Francis Yedidia, Sam and Hattie’s daughter, told me during my interview with her that she used to go to the Stillmans’ store when she was a kid. She remembers the soda fountain and having a lot of fun. Fran told me that the couple also went into the artificial flower business.
My grandfather had this to say about Harry and Grace: “They started a grocery store. Now Harry was in my grandfather’s [Moishe’s] tradition…[in the sense that he had been brought up by a religious family]. He would dress up and he would go down to the store and he would sit by the cash register [and greet the customers]. But Grace started the business with him, in the tradition of her mother. And that at one time was by far and away the largest chain of grocery stores in the state of Minnesota. It was a very successful business… I had a very warm relationship with all of them. [Their descendants] “lead good lives and they’re excellent members of the community.”
Marion Cohen, Bud’s older sister, told me the following about Grace: “She worked hard. She helped her husband build the grocery business, and she had lots of kids, and I used to stop there sometimes for lunch… They were dear people, and they had a daughter named Marion also... She had these older brothers and her father was a very, very loving man, and her mother was... a terrific woman. I respected them a great deal and I loved them.” According to Marion, Grace was very sharp and intelligent. “She reminded me of her mother—tiny, pretty face... She was built like Temma but she was really... a mixture of the two of them [Temma and Moishe].” Grace and Hattie, both of whom were born in Europe, seemed more “old world” to Marion than Lou and Max. Bud agrees with his sister: “Grace looked very much like my grandmother (Temma). She was small. She was plump. She was blue-eyed, very fair, and very sweet and very determined.”
Gene Stillman (10 June 1921-), Grace and Harry’s daughter-in-law, remembers Grace as a beautiful woman with gorgeous skin who remained lucid until she died. She was short, well-dressed, had hazel eyes and brown hair until she grayed. She was sweet, quiet, very bright and socially savvy. She was fairly religious and was a good cook. She kept kosher at home, but not when she went out. She gradually became more “modern” and played cards, a favorite pursuit, on Shabbas. Gene remembers that she often wrote letters to Hattie.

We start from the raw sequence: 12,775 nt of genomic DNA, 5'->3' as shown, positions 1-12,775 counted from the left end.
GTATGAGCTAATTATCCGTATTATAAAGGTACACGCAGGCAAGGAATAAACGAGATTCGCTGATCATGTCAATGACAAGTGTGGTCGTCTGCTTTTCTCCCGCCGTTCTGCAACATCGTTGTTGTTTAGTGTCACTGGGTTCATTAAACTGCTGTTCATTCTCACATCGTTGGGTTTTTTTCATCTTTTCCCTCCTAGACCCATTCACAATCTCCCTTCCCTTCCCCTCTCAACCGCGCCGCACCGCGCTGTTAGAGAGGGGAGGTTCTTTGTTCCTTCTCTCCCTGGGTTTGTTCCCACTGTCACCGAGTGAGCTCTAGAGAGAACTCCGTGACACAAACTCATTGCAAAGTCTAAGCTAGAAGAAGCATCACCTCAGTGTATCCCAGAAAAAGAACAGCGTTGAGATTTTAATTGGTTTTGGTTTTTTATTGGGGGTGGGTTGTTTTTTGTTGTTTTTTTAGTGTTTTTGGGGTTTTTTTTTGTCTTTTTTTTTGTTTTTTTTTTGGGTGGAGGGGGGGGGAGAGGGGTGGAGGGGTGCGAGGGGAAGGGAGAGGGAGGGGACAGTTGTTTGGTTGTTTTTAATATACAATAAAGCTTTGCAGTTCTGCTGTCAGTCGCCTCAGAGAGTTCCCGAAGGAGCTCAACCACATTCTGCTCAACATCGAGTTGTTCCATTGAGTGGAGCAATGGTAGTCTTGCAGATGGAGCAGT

Harold Grossman, Max’s son, recalls that Grace was “A lovely lady. She was like a little dumpling—cute, nice, always smiling, a wonderful wife and mother... We kept in close contact with Grace because we used to be next door neighbors to George and Ruth Stillman, and we always used to see aunt Grace either there or we’d see her all different places.”
Grace Stillman (Grossman)
Irene Silesky said Grace was the matriarch of the Stillman family. She ran the grocery store and was a skilled businesswoman. Harry delivered her orders. She was very talkative and loved to visit with people; she had a nice disposition and many friends.
John Marcus told me that Grace was his mother Sophie’s favorite among the Grossmans. The Marcus’ knew all of Grace’s children, and they lived only a block away from them. When the Stillmans moved out of their workplace they bought a home on Sheridan and 16th Avenue North. Meanwhile, the Marcus family lived on Thomas and 15th Avenue North, right around the corner. John remembers Grace as a lovely person, very friendly. “I can’t say enough about her. She was wonderful.” He continues, “Grace helped run the grocery store. The first grocery store was across from Franklin School, on North 4th Street, east of Lyndale. As the boys grew older and more helpful they started another store on Plymouth Avenue. Later [their business] became a good-sized chain of stores.” John thinks the Stillmans were eventually bought out by Krober (sp?).
Harry and Grace had five children: George Nathan (30 Dec 1904-7 Feb 1979), who married Ruth Doris Brockman (15 Mar 1907-) and had three children, Ralph Paul (16 Dec 1931-), Phyllis Rae (19 Aug 1933-), and Dr. M. Thomas (11 Aug 1938-); Norman (born 17 July 1906), who married Mildred Bookman (19 Apr 1909-) and had three children, Norton (22 Apr 1934-), Beverly Naomi (23 Aug 1936-) and Jerold Michael (Jan 1943-); Arthur Zelig (1 Nov 1907-5 May 1977), who married Irene Silesky (3 Mar 1908-) and had four children, Pearl Beverly (18 Jan 1931-), Robert George (19 Mar 1934-), Marvin Stewart (25 Mar 1936-) and Shirley Marilyn (22 July 1940-); Leonard Sydney (20 June 1908-16 July 1991), who married Gene Margaret Goldberg (10 June 1921-) and had two children, Barabara Ann (28 Sep 1943-) and Linda Tema (25 Sep 1948-); and Marion (12 Dec 1916-11 Feb 99), who married Prentice Shapiro (1 Nov 1910-1 Sep 1980) and had four children, Terry (28 Jan 1941-), Ronald (24 Apr 1947-), Susan (1 May 1949-) and Howard (27 Apr 1957-). I have not yet gathered detailed information on Grace and Harry’s children and I apologize for the shortcoming.
Harry and Grace celebrated their fiftieth wedding anniversary at Mikro Kodesh synagogue on December 15, 1951. Harry passed away on December 21, 1956, but Grace lived on vigorously until July 19, 1975, when she died at the age of 93.
Harry and Grace Stillman tomb, Minneapolis